House panel to scrutinize White House deals on healthcare reform legislation

A House committee on Wednesday will consider a Republican measure demanding that President Barack Obama divulge details about his negotiations with healthcare interest groups.

The House Energy and Commerce Committee is scheduled to mark up the resolution authored by Rep. Michael Burgess (R-Texas) just hours before Obama’s first State of the Union address. Burgess’s resolution requests the Obama administration turn over documentation of its dealings with healthcare trade associations and a labor union.

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The markup comes amid lingering distaste among lawmakers about special deals struck to advance the Senate version of healthcare reform, especially provisions in the legislation that provide more Medicaid funding for Democratic Sen. Ben Nelson’s home state of Nebraska than for any other state.

Republicans have hammered away at the White House and congressional Democrats for striking “backroom deals” with interest groups and individual lawmakers.


Many Democrats, including Rep. Henry Waxman (D-Calif.), Energy and Commerce’s chairman, expressed opposition to an agreement with the Pharmaceutical Research and Manufacturers of America (PhRMA) on the grounds that it should have been asked to make a larger sacrifice. Neither the White House nor Waxman’s spokeswoman responded to requests for comment.

The Burgess resolution specifically asks the White House and the Department of Health and Human Services to disclose the details of an agreement a coalition of interest groups made to contain healthcare costs by as much as $2 trillion over 10 years.

“It would be great to know what was on the table at that time” in terms of the White House’s part in any deal, Burgess said.
Waxman indicated in December he didn’t believe the White House could satisfy the request.

“If there are such documents, he should get them,” Waxman told The Hill at the time, “but I don’t know if there are such documents. I think some of these things that he wants are not written down and different people have different ideas of what was agreed.”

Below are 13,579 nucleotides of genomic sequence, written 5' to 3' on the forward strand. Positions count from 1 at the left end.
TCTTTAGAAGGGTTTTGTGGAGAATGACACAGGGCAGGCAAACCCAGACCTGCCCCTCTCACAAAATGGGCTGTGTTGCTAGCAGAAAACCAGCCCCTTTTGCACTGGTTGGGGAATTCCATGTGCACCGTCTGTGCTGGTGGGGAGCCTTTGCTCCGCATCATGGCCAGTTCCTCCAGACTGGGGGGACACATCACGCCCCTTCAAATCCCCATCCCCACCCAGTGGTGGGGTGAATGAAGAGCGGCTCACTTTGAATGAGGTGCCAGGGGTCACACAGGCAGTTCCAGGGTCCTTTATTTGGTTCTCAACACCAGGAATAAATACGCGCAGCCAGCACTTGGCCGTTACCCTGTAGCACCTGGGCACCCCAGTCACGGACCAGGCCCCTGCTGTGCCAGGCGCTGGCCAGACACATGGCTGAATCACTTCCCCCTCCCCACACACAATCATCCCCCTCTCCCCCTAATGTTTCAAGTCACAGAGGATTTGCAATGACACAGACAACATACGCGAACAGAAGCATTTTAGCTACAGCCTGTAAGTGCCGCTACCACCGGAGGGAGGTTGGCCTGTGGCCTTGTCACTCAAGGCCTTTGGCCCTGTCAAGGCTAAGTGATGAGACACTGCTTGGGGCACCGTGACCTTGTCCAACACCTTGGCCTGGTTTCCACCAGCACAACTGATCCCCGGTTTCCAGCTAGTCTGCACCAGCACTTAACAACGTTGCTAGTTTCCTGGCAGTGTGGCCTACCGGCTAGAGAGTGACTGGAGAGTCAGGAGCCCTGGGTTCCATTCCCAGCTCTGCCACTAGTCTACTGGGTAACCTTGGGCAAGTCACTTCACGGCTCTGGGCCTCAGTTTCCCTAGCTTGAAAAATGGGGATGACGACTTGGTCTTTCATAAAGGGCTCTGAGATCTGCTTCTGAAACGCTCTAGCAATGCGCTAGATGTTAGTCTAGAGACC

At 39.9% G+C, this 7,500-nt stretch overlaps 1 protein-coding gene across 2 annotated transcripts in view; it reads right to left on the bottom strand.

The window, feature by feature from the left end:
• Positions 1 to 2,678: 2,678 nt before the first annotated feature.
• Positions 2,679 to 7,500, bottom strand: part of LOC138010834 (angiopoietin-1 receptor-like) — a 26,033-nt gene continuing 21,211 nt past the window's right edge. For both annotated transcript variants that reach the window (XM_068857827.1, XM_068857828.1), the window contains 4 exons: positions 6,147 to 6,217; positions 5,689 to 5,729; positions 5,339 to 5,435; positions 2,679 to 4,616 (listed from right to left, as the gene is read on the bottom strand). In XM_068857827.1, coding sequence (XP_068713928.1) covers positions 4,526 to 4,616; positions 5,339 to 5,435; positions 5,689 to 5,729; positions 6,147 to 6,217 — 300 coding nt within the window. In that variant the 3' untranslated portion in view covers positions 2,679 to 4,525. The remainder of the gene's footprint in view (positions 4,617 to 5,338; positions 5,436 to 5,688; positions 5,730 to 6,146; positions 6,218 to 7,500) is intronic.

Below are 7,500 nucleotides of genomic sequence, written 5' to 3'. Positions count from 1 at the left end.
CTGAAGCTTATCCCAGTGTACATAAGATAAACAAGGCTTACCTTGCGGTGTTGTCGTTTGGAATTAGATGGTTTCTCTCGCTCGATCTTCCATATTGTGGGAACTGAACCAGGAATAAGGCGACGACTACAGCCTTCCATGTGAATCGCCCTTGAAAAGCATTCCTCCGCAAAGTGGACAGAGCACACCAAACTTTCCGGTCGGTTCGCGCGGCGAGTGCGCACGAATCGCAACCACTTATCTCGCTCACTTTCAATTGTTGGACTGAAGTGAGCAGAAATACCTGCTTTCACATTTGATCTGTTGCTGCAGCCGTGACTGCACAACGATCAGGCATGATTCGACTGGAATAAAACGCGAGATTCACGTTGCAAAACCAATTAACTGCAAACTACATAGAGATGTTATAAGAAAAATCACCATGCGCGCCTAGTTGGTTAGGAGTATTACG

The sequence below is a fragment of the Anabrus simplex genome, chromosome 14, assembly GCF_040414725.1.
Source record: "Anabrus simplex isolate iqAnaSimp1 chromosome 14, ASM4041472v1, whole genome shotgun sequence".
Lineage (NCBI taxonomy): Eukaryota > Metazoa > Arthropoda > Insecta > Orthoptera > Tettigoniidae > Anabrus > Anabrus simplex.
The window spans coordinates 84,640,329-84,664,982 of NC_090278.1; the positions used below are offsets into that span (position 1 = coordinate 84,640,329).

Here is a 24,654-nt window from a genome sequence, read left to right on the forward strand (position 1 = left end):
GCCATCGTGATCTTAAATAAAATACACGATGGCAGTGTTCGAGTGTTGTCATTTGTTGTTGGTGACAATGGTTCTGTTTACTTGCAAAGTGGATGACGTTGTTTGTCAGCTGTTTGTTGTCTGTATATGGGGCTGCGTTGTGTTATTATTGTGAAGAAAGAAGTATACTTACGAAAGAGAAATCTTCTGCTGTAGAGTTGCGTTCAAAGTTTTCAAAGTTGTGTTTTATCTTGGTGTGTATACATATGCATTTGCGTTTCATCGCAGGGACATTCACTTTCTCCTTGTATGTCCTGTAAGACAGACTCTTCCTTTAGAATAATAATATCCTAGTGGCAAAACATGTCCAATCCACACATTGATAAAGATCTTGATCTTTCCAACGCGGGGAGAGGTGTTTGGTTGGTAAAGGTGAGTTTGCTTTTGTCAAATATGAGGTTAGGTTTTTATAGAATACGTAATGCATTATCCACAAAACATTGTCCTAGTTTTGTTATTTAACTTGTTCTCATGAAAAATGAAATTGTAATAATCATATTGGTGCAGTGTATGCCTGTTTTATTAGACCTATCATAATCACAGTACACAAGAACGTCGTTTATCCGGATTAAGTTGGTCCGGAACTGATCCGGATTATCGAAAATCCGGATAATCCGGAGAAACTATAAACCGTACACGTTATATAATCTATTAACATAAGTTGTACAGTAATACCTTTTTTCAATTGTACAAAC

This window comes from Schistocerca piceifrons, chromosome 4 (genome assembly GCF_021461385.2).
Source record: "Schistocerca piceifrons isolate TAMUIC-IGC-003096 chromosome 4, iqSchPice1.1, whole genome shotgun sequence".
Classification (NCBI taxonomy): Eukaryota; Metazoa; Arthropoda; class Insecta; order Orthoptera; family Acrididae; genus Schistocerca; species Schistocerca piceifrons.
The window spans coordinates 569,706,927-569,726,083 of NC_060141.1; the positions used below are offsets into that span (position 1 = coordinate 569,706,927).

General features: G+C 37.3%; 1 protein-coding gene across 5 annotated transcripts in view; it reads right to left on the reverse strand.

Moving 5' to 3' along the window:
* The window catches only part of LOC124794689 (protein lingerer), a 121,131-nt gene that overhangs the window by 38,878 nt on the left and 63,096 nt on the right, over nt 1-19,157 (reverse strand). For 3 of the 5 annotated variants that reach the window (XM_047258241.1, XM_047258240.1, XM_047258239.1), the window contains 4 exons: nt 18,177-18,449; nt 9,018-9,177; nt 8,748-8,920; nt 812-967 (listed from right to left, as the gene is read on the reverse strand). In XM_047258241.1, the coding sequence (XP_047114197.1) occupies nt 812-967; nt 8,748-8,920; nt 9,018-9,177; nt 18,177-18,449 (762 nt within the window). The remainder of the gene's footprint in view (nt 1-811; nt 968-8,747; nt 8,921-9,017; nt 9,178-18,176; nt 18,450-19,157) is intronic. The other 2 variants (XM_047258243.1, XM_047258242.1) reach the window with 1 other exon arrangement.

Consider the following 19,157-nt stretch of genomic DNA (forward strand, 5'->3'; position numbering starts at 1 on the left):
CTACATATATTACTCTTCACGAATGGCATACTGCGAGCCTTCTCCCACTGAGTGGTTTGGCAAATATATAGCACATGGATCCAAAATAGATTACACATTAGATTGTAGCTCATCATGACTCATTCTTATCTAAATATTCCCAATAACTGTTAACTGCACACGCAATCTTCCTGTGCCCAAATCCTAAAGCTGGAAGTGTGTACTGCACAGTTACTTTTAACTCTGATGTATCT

Burgess scoffed at that notion.

“I can’t believe that they would got through how many days of so many high-level meetings with just a handshake without getting anything down on paper,” he said.

Burgess portrayed his resolution as an attempt to make the legislature assert itself over the executive, not a partisan maneuver.

“I would think that rank-and-file members on both sides would have some interest,” he said. Burgess wrote the White House in September requesting the same documentation; he never received a response or acknowledgement of his letter, he said.

But Burgess is not optimistic that Democrats will join his effort to obtain more detail about the White House’s dealings with the interest groups, however.

“My expectation is this will never get out of committee,” he said.

The White House has struck accords with a number of powerful interest groups at various stages in the yearlong healthcare reform debate. Presidents have historically been loath to turn over documents to Congress, even during eras of single-party control, asserting that executive privilege is a key component of the separation of powers in the Constitution.

Most recently, it forged a compromise with major labor unions over scaling back a Senate-passed proposal to tax high-cost health insurance plans.

The administration also secured the support of PhRMA by agreeing to limit the industry’s financial contribution to healthcare reform to $80 billion. The American Hospital Association (AHA) and other hospital groups made a similar arrangement set at $155 billion.

PhRMA, the AHA, the Advanced Medical Technology Association, America’s Health Insurance Plans, the American Medical Association and the Service Employees International Union’s healthcare division reported their proposals to the White House last May and Obama held a press event to promote them.

Under House rules, the committee of jurisdiction must hold a markup on such a “resolution of inquiry” within 14 legislative days of its introduction. If the panel does not do so, the resolution becomes a privileged motion that can be brought directly to the floor, according to a House Republican aide. If the committee and the House were to adopt the Burgess resolution, the White House would have to comply within 14 days.

This story was updated at 6:57 p.m.